Sometimes the internet means you can hide behind a computer in your pajamas and tooth whitening strip (hypothetically) and no one will be the wiser, but SOMETIMES… it gives you a chance to virtually hang out with some of your favorite DIY peeps and officially call it a PARTY. Today, folks, is a party day. Thanks to Home Depot, we’re cracking open an iced cold soda and kicking it with some power tools!
All over the country, Home Depot stores offer amazing workshops: some for everyone, some for her, and some for kids. Click here to get more info. about a workshop in your neck of the woods… there’s something for EVERYONE! Workshops cover everything from using power tools to home repair to decor projects. Today, I’m joining my pal Jaime from That’s My Letter to share one of Home Depot’s workshops: a wooden doormat.
We were all given the same spec sheet, but our challenge was to put our own spin on it! Mine involved some routing and some color. Because duh… color. (Best part is that EVERYTHING came from Home Depot!)
• 8 36″ x 2″ x 2″ spindels
• 1/4″ rope
• 3/8″ drill bit
• wood stain, sealant, paint (optional)
Step 1: Cut spindles
Cut the 36″ spindles in half so you have 18″ lengths. My local Home Depot only had pressure treated ones but cedar would be a great alternative and a little easier to work with ultimately. My tip for cutting identical lengths of wood is to put the two pieces together and feel when the ends are flush… THEN make your cut mark. (vs. relying on measurement to be identical)
Step 2: Drill holes
Measure one inch from either end, and use a 3/8″ bit to drill holes
Step 3: Sand around the holes a bit
Step 4: Etch
I used a Dremel with the wood carving attachment to make alternating diagonal lines on each of the spindles. The pressure treated wood was hard to maneuver through so the lines are a little wavy, but I still love the final effect of that bit of texture.
Step 5: Stain, paint or preserve (optional)
Stain or paint or treat the wood to preserve it a bit from the elements. Because of the etched lines, I wanted to stain mine. I left the stain to soak in a bit in the routed channels, but tried to wipe it off the face of each spindle right away. I primed and painted the ends of each spindel with some leftover green latex paint I had.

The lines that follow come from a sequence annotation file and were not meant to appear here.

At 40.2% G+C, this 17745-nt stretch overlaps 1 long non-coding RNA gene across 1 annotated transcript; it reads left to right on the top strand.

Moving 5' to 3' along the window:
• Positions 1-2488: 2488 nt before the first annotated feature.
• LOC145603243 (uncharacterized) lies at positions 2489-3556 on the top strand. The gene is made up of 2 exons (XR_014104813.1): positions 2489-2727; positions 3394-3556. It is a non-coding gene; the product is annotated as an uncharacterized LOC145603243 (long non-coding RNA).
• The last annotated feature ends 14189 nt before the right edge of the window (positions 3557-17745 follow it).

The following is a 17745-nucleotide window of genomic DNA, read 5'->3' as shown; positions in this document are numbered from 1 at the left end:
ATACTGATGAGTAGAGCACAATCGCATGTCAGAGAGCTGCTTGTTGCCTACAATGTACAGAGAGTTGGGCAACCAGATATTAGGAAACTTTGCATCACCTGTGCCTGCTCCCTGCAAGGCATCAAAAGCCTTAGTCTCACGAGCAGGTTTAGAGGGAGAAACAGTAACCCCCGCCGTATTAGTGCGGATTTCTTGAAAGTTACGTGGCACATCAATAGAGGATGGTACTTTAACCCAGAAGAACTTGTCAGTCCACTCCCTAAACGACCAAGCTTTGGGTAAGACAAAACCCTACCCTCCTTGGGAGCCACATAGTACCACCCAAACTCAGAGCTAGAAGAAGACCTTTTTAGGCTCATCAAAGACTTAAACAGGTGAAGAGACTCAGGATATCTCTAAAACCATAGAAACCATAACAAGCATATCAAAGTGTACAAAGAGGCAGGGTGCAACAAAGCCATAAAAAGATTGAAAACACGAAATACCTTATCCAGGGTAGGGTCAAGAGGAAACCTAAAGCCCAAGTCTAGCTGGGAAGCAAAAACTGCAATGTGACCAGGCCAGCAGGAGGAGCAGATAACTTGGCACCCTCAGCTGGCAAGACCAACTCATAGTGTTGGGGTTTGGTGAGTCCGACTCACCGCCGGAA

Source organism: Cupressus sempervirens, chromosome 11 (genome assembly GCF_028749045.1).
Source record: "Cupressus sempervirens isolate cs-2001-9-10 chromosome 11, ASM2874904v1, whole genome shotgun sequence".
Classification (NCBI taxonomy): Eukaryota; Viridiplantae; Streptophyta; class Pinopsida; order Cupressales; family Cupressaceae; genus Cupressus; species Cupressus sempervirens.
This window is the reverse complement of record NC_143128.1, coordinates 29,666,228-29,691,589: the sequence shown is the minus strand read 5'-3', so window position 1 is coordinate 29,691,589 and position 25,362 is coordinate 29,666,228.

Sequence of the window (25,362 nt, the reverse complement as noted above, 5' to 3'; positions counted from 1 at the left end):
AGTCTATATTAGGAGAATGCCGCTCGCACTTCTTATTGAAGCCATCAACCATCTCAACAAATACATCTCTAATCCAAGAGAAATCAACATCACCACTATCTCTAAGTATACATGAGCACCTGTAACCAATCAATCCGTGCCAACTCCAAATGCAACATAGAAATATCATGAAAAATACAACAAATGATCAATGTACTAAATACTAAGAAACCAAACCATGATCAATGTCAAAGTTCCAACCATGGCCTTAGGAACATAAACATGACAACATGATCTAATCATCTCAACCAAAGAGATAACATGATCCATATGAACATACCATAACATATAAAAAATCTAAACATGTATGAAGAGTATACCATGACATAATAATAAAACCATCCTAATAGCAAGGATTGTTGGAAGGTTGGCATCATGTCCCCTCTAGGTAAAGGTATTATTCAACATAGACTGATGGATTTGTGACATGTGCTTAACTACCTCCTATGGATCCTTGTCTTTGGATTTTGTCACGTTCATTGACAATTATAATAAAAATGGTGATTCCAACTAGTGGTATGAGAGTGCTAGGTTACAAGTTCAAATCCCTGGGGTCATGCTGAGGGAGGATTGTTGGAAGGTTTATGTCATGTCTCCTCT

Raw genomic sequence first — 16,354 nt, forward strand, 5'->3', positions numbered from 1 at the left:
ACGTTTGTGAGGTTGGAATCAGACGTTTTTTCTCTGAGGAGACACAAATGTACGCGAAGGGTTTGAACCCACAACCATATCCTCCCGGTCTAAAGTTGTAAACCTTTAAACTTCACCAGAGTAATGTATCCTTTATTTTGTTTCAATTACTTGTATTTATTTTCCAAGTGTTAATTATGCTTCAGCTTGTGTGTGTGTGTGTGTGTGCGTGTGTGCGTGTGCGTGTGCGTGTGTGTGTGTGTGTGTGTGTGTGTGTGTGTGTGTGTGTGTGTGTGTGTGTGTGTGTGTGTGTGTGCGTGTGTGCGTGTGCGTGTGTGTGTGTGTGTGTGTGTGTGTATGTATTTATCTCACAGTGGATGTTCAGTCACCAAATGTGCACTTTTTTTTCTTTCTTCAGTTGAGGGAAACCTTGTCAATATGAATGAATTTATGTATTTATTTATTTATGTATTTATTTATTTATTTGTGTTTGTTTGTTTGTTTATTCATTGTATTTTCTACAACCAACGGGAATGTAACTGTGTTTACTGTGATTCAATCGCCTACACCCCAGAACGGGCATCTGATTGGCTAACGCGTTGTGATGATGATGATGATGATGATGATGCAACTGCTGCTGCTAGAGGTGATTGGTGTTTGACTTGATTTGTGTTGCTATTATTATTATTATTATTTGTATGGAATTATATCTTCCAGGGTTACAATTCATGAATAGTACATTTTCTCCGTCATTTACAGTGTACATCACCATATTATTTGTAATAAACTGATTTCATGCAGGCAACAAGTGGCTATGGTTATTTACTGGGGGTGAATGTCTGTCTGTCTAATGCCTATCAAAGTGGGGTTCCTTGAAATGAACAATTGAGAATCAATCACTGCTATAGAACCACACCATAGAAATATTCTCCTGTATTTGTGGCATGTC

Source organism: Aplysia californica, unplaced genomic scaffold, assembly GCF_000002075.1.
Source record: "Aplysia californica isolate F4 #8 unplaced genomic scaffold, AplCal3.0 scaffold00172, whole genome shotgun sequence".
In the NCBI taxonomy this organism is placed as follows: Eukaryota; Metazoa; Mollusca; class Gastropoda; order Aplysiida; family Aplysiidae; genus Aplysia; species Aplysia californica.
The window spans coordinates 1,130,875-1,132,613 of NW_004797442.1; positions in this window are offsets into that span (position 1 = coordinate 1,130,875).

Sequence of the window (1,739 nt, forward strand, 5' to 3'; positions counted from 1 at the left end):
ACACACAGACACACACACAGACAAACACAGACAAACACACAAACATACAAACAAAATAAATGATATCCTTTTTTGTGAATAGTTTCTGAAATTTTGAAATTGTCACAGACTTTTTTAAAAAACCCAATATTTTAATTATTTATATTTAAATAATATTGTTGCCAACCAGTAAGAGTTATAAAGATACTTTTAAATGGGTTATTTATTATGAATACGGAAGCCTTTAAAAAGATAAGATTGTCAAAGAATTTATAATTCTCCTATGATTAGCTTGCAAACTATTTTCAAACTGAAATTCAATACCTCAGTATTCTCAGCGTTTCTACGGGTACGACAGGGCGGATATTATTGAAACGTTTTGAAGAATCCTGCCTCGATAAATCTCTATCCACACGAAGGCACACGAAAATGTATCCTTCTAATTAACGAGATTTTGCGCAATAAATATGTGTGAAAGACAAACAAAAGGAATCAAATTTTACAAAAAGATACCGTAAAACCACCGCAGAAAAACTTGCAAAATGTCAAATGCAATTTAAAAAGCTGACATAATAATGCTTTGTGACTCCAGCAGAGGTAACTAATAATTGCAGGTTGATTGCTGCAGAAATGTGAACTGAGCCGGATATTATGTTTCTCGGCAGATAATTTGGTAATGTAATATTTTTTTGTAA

Step 6: Thread rope through the holes
If I were in charge of purchasing at Home Depot, I’d ask that they get this rope in *every* color of the rainbow because that was my original plan. But understandably that may not be their top priority… they only had 4 colors that seemed a little too Mardi Gras when I used them the first time. So I settled for 2 strands of the green. To make it easier to thread through the spindles, wrap the end with tape and then run through each hole and tie a tight knot between each spindle.
(*Note: After threading a few spindles with all four colors, I decided that was too much so I went back and kept it all green.)
To finish my version, I trimmed and then melted the ends of each knot.
It’s outside our side door and looks AMAZING. Because it’s made out of wood, it won’t blow with a gust of wind OR get icky from rain or snow. I love how the etching turned out… can’t wait to try it again!
Step 7: Ogle!
Click on the links below and go see how AWESOME everyone else’s doormats are!! I wish I could invite you all over to wipe your feet and join me for a real party, but… the house is a mess and the only thing in the kitchen right now is 8 boxes of penne I just got at Costco. I.e. lame party.
Disclaimer: The Home Depot partners with bloggers such as me for DIY Workshop program. As part of this program, I received compensation for my time. The Home Depot believes that consumers and bloggers are to form their own opinions and share them in their own words. The Home Depot’s policies align with WOMMA Ethics Code, FTC guidelines and social media engagement recommendations.